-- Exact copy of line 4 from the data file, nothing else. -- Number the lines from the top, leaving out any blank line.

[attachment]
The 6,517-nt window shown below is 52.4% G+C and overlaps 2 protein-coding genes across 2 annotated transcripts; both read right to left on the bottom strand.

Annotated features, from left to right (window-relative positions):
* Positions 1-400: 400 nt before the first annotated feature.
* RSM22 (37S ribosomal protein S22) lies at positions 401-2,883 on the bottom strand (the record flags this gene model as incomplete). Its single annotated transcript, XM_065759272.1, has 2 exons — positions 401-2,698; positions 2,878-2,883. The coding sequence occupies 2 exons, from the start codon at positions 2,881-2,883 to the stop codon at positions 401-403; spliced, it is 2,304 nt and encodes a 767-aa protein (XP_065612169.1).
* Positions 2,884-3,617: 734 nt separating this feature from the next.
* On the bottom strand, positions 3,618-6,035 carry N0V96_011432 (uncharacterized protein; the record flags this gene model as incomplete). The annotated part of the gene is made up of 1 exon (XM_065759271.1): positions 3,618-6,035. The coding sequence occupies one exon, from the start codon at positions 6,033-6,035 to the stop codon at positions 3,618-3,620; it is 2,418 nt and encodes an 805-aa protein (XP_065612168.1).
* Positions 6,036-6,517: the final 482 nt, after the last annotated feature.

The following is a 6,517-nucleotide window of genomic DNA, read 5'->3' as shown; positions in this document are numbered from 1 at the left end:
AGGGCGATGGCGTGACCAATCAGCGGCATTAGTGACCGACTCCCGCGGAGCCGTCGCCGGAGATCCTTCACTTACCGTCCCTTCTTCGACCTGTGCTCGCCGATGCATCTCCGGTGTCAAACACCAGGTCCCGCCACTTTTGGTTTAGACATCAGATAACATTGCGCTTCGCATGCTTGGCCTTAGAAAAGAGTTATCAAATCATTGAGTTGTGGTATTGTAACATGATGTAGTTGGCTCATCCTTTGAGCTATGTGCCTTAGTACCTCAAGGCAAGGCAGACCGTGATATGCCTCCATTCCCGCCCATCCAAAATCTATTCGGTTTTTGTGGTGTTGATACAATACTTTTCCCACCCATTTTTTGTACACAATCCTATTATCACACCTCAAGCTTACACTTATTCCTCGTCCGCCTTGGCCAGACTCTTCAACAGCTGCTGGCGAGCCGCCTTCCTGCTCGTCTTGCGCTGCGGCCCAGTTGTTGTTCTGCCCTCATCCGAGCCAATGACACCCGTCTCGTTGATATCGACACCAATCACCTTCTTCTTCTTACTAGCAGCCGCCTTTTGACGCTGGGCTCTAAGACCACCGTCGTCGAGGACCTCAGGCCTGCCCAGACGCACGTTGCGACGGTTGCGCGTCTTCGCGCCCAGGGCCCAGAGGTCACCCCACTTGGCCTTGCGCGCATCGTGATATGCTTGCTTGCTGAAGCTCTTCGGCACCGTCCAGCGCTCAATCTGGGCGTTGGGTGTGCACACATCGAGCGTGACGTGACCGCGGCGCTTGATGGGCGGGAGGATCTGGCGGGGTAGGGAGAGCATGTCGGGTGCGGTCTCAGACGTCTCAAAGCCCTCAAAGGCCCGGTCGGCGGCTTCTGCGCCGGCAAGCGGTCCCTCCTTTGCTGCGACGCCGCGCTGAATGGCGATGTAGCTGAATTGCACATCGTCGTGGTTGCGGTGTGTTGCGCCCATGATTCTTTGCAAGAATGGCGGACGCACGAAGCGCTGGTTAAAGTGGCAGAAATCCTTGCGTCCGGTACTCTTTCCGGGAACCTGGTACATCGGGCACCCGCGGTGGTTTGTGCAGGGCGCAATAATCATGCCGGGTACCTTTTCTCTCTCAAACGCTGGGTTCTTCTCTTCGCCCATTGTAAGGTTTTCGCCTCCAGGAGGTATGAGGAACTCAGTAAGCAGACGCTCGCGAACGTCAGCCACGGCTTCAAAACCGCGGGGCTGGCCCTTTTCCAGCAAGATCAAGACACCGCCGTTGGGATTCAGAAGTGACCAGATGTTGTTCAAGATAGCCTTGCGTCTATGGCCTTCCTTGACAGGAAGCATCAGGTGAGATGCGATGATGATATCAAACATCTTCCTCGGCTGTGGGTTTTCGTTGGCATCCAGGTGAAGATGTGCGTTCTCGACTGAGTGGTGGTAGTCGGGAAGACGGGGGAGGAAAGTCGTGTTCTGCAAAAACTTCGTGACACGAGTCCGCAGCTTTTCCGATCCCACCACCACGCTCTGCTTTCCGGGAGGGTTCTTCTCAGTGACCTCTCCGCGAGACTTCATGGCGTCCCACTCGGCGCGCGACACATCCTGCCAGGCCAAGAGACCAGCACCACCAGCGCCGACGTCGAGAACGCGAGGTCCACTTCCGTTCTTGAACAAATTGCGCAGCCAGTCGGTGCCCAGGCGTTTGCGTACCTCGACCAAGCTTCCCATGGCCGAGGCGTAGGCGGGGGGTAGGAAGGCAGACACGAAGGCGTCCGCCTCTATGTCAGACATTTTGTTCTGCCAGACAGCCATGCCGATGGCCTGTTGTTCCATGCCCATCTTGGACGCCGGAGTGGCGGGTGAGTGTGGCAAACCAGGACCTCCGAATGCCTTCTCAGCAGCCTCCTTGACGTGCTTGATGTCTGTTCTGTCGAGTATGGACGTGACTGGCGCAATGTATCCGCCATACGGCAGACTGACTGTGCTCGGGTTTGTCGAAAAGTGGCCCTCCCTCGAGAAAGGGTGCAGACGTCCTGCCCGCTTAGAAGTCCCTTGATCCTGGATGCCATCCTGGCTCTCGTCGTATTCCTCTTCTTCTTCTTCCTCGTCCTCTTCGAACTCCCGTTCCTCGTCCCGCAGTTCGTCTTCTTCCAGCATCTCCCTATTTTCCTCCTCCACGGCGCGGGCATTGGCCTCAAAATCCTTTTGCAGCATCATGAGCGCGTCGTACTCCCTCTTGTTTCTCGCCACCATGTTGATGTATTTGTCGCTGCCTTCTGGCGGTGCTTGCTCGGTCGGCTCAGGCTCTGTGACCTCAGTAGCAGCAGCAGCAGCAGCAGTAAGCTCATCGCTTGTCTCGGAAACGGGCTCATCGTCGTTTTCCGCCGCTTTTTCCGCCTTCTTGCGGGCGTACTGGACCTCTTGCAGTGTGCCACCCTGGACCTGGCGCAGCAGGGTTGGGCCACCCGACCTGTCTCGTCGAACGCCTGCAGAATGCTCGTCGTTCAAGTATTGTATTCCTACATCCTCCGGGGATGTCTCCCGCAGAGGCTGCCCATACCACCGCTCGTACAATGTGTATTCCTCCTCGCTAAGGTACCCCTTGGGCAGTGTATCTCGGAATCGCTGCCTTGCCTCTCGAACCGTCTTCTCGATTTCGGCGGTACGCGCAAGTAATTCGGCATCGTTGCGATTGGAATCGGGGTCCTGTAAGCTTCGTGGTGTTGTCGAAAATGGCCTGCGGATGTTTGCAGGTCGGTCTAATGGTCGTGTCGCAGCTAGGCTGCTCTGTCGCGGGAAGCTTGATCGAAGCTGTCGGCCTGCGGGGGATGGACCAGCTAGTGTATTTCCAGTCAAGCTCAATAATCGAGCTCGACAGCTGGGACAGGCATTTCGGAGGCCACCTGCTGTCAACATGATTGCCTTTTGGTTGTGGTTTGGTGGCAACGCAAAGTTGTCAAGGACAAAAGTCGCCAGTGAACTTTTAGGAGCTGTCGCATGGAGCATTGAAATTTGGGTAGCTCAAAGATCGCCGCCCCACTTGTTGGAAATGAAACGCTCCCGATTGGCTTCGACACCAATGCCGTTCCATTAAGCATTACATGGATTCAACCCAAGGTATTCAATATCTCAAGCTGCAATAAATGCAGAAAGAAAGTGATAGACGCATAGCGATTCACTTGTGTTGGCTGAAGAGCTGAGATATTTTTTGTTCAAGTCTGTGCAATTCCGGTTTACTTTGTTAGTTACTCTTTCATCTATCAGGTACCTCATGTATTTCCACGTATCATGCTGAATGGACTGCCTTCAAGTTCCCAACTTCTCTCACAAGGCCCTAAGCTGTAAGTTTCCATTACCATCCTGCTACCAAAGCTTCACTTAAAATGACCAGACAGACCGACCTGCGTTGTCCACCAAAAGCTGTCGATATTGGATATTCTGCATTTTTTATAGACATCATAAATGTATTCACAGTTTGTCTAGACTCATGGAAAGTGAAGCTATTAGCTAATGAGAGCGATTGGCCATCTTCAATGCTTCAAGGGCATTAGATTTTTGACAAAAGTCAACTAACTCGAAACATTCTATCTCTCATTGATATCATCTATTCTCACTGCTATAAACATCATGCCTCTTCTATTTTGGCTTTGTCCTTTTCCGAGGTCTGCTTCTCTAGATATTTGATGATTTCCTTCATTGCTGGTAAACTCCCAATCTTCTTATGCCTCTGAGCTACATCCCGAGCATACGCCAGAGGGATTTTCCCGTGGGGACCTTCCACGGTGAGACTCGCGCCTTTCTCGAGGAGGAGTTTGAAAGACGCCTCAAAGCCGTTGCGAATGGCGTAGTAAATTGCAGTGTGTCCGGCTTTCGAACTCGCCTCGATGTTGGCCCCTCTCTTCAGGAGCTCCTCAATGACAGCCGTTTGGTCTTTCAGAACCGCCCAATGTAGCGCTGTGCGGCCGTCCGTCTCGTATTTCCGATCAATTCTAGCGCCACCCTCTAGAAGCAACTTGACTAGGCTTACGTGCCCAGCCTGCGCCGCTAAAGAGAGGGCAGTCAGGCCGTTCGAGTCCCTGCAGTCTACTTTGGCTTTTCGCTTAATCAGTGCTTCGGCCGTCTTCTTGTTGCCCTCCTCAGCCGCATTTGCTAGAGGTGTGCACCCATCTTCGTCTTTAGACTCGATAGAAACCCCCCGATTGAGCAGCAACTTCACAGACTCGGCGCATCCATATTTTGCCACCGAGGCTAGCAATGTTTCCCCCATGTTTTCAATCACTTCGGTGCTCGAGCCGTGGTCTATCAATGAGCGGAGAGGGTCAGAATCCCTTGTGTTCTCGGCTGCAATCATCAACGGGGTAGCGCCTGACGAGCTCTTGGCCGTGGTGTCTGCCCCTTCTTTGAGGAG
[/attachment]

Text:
* RSM22 (37S ribosomal protein S22) lies at positions 401-2,883 on the bottom strand (the record flags this gene model as incomplete). Its single annotated transcript, XM_065759272.1, has 2 exons — positions 401-2,698; positions 2,878-2,883. The coding sequence occupies 2 exons, from the start codon at positions 2,881-2,883 to the stop codon at positions 401-403; spliced, it is 2,304 nt and encodes a 767-aa protein (XP_065612169.1).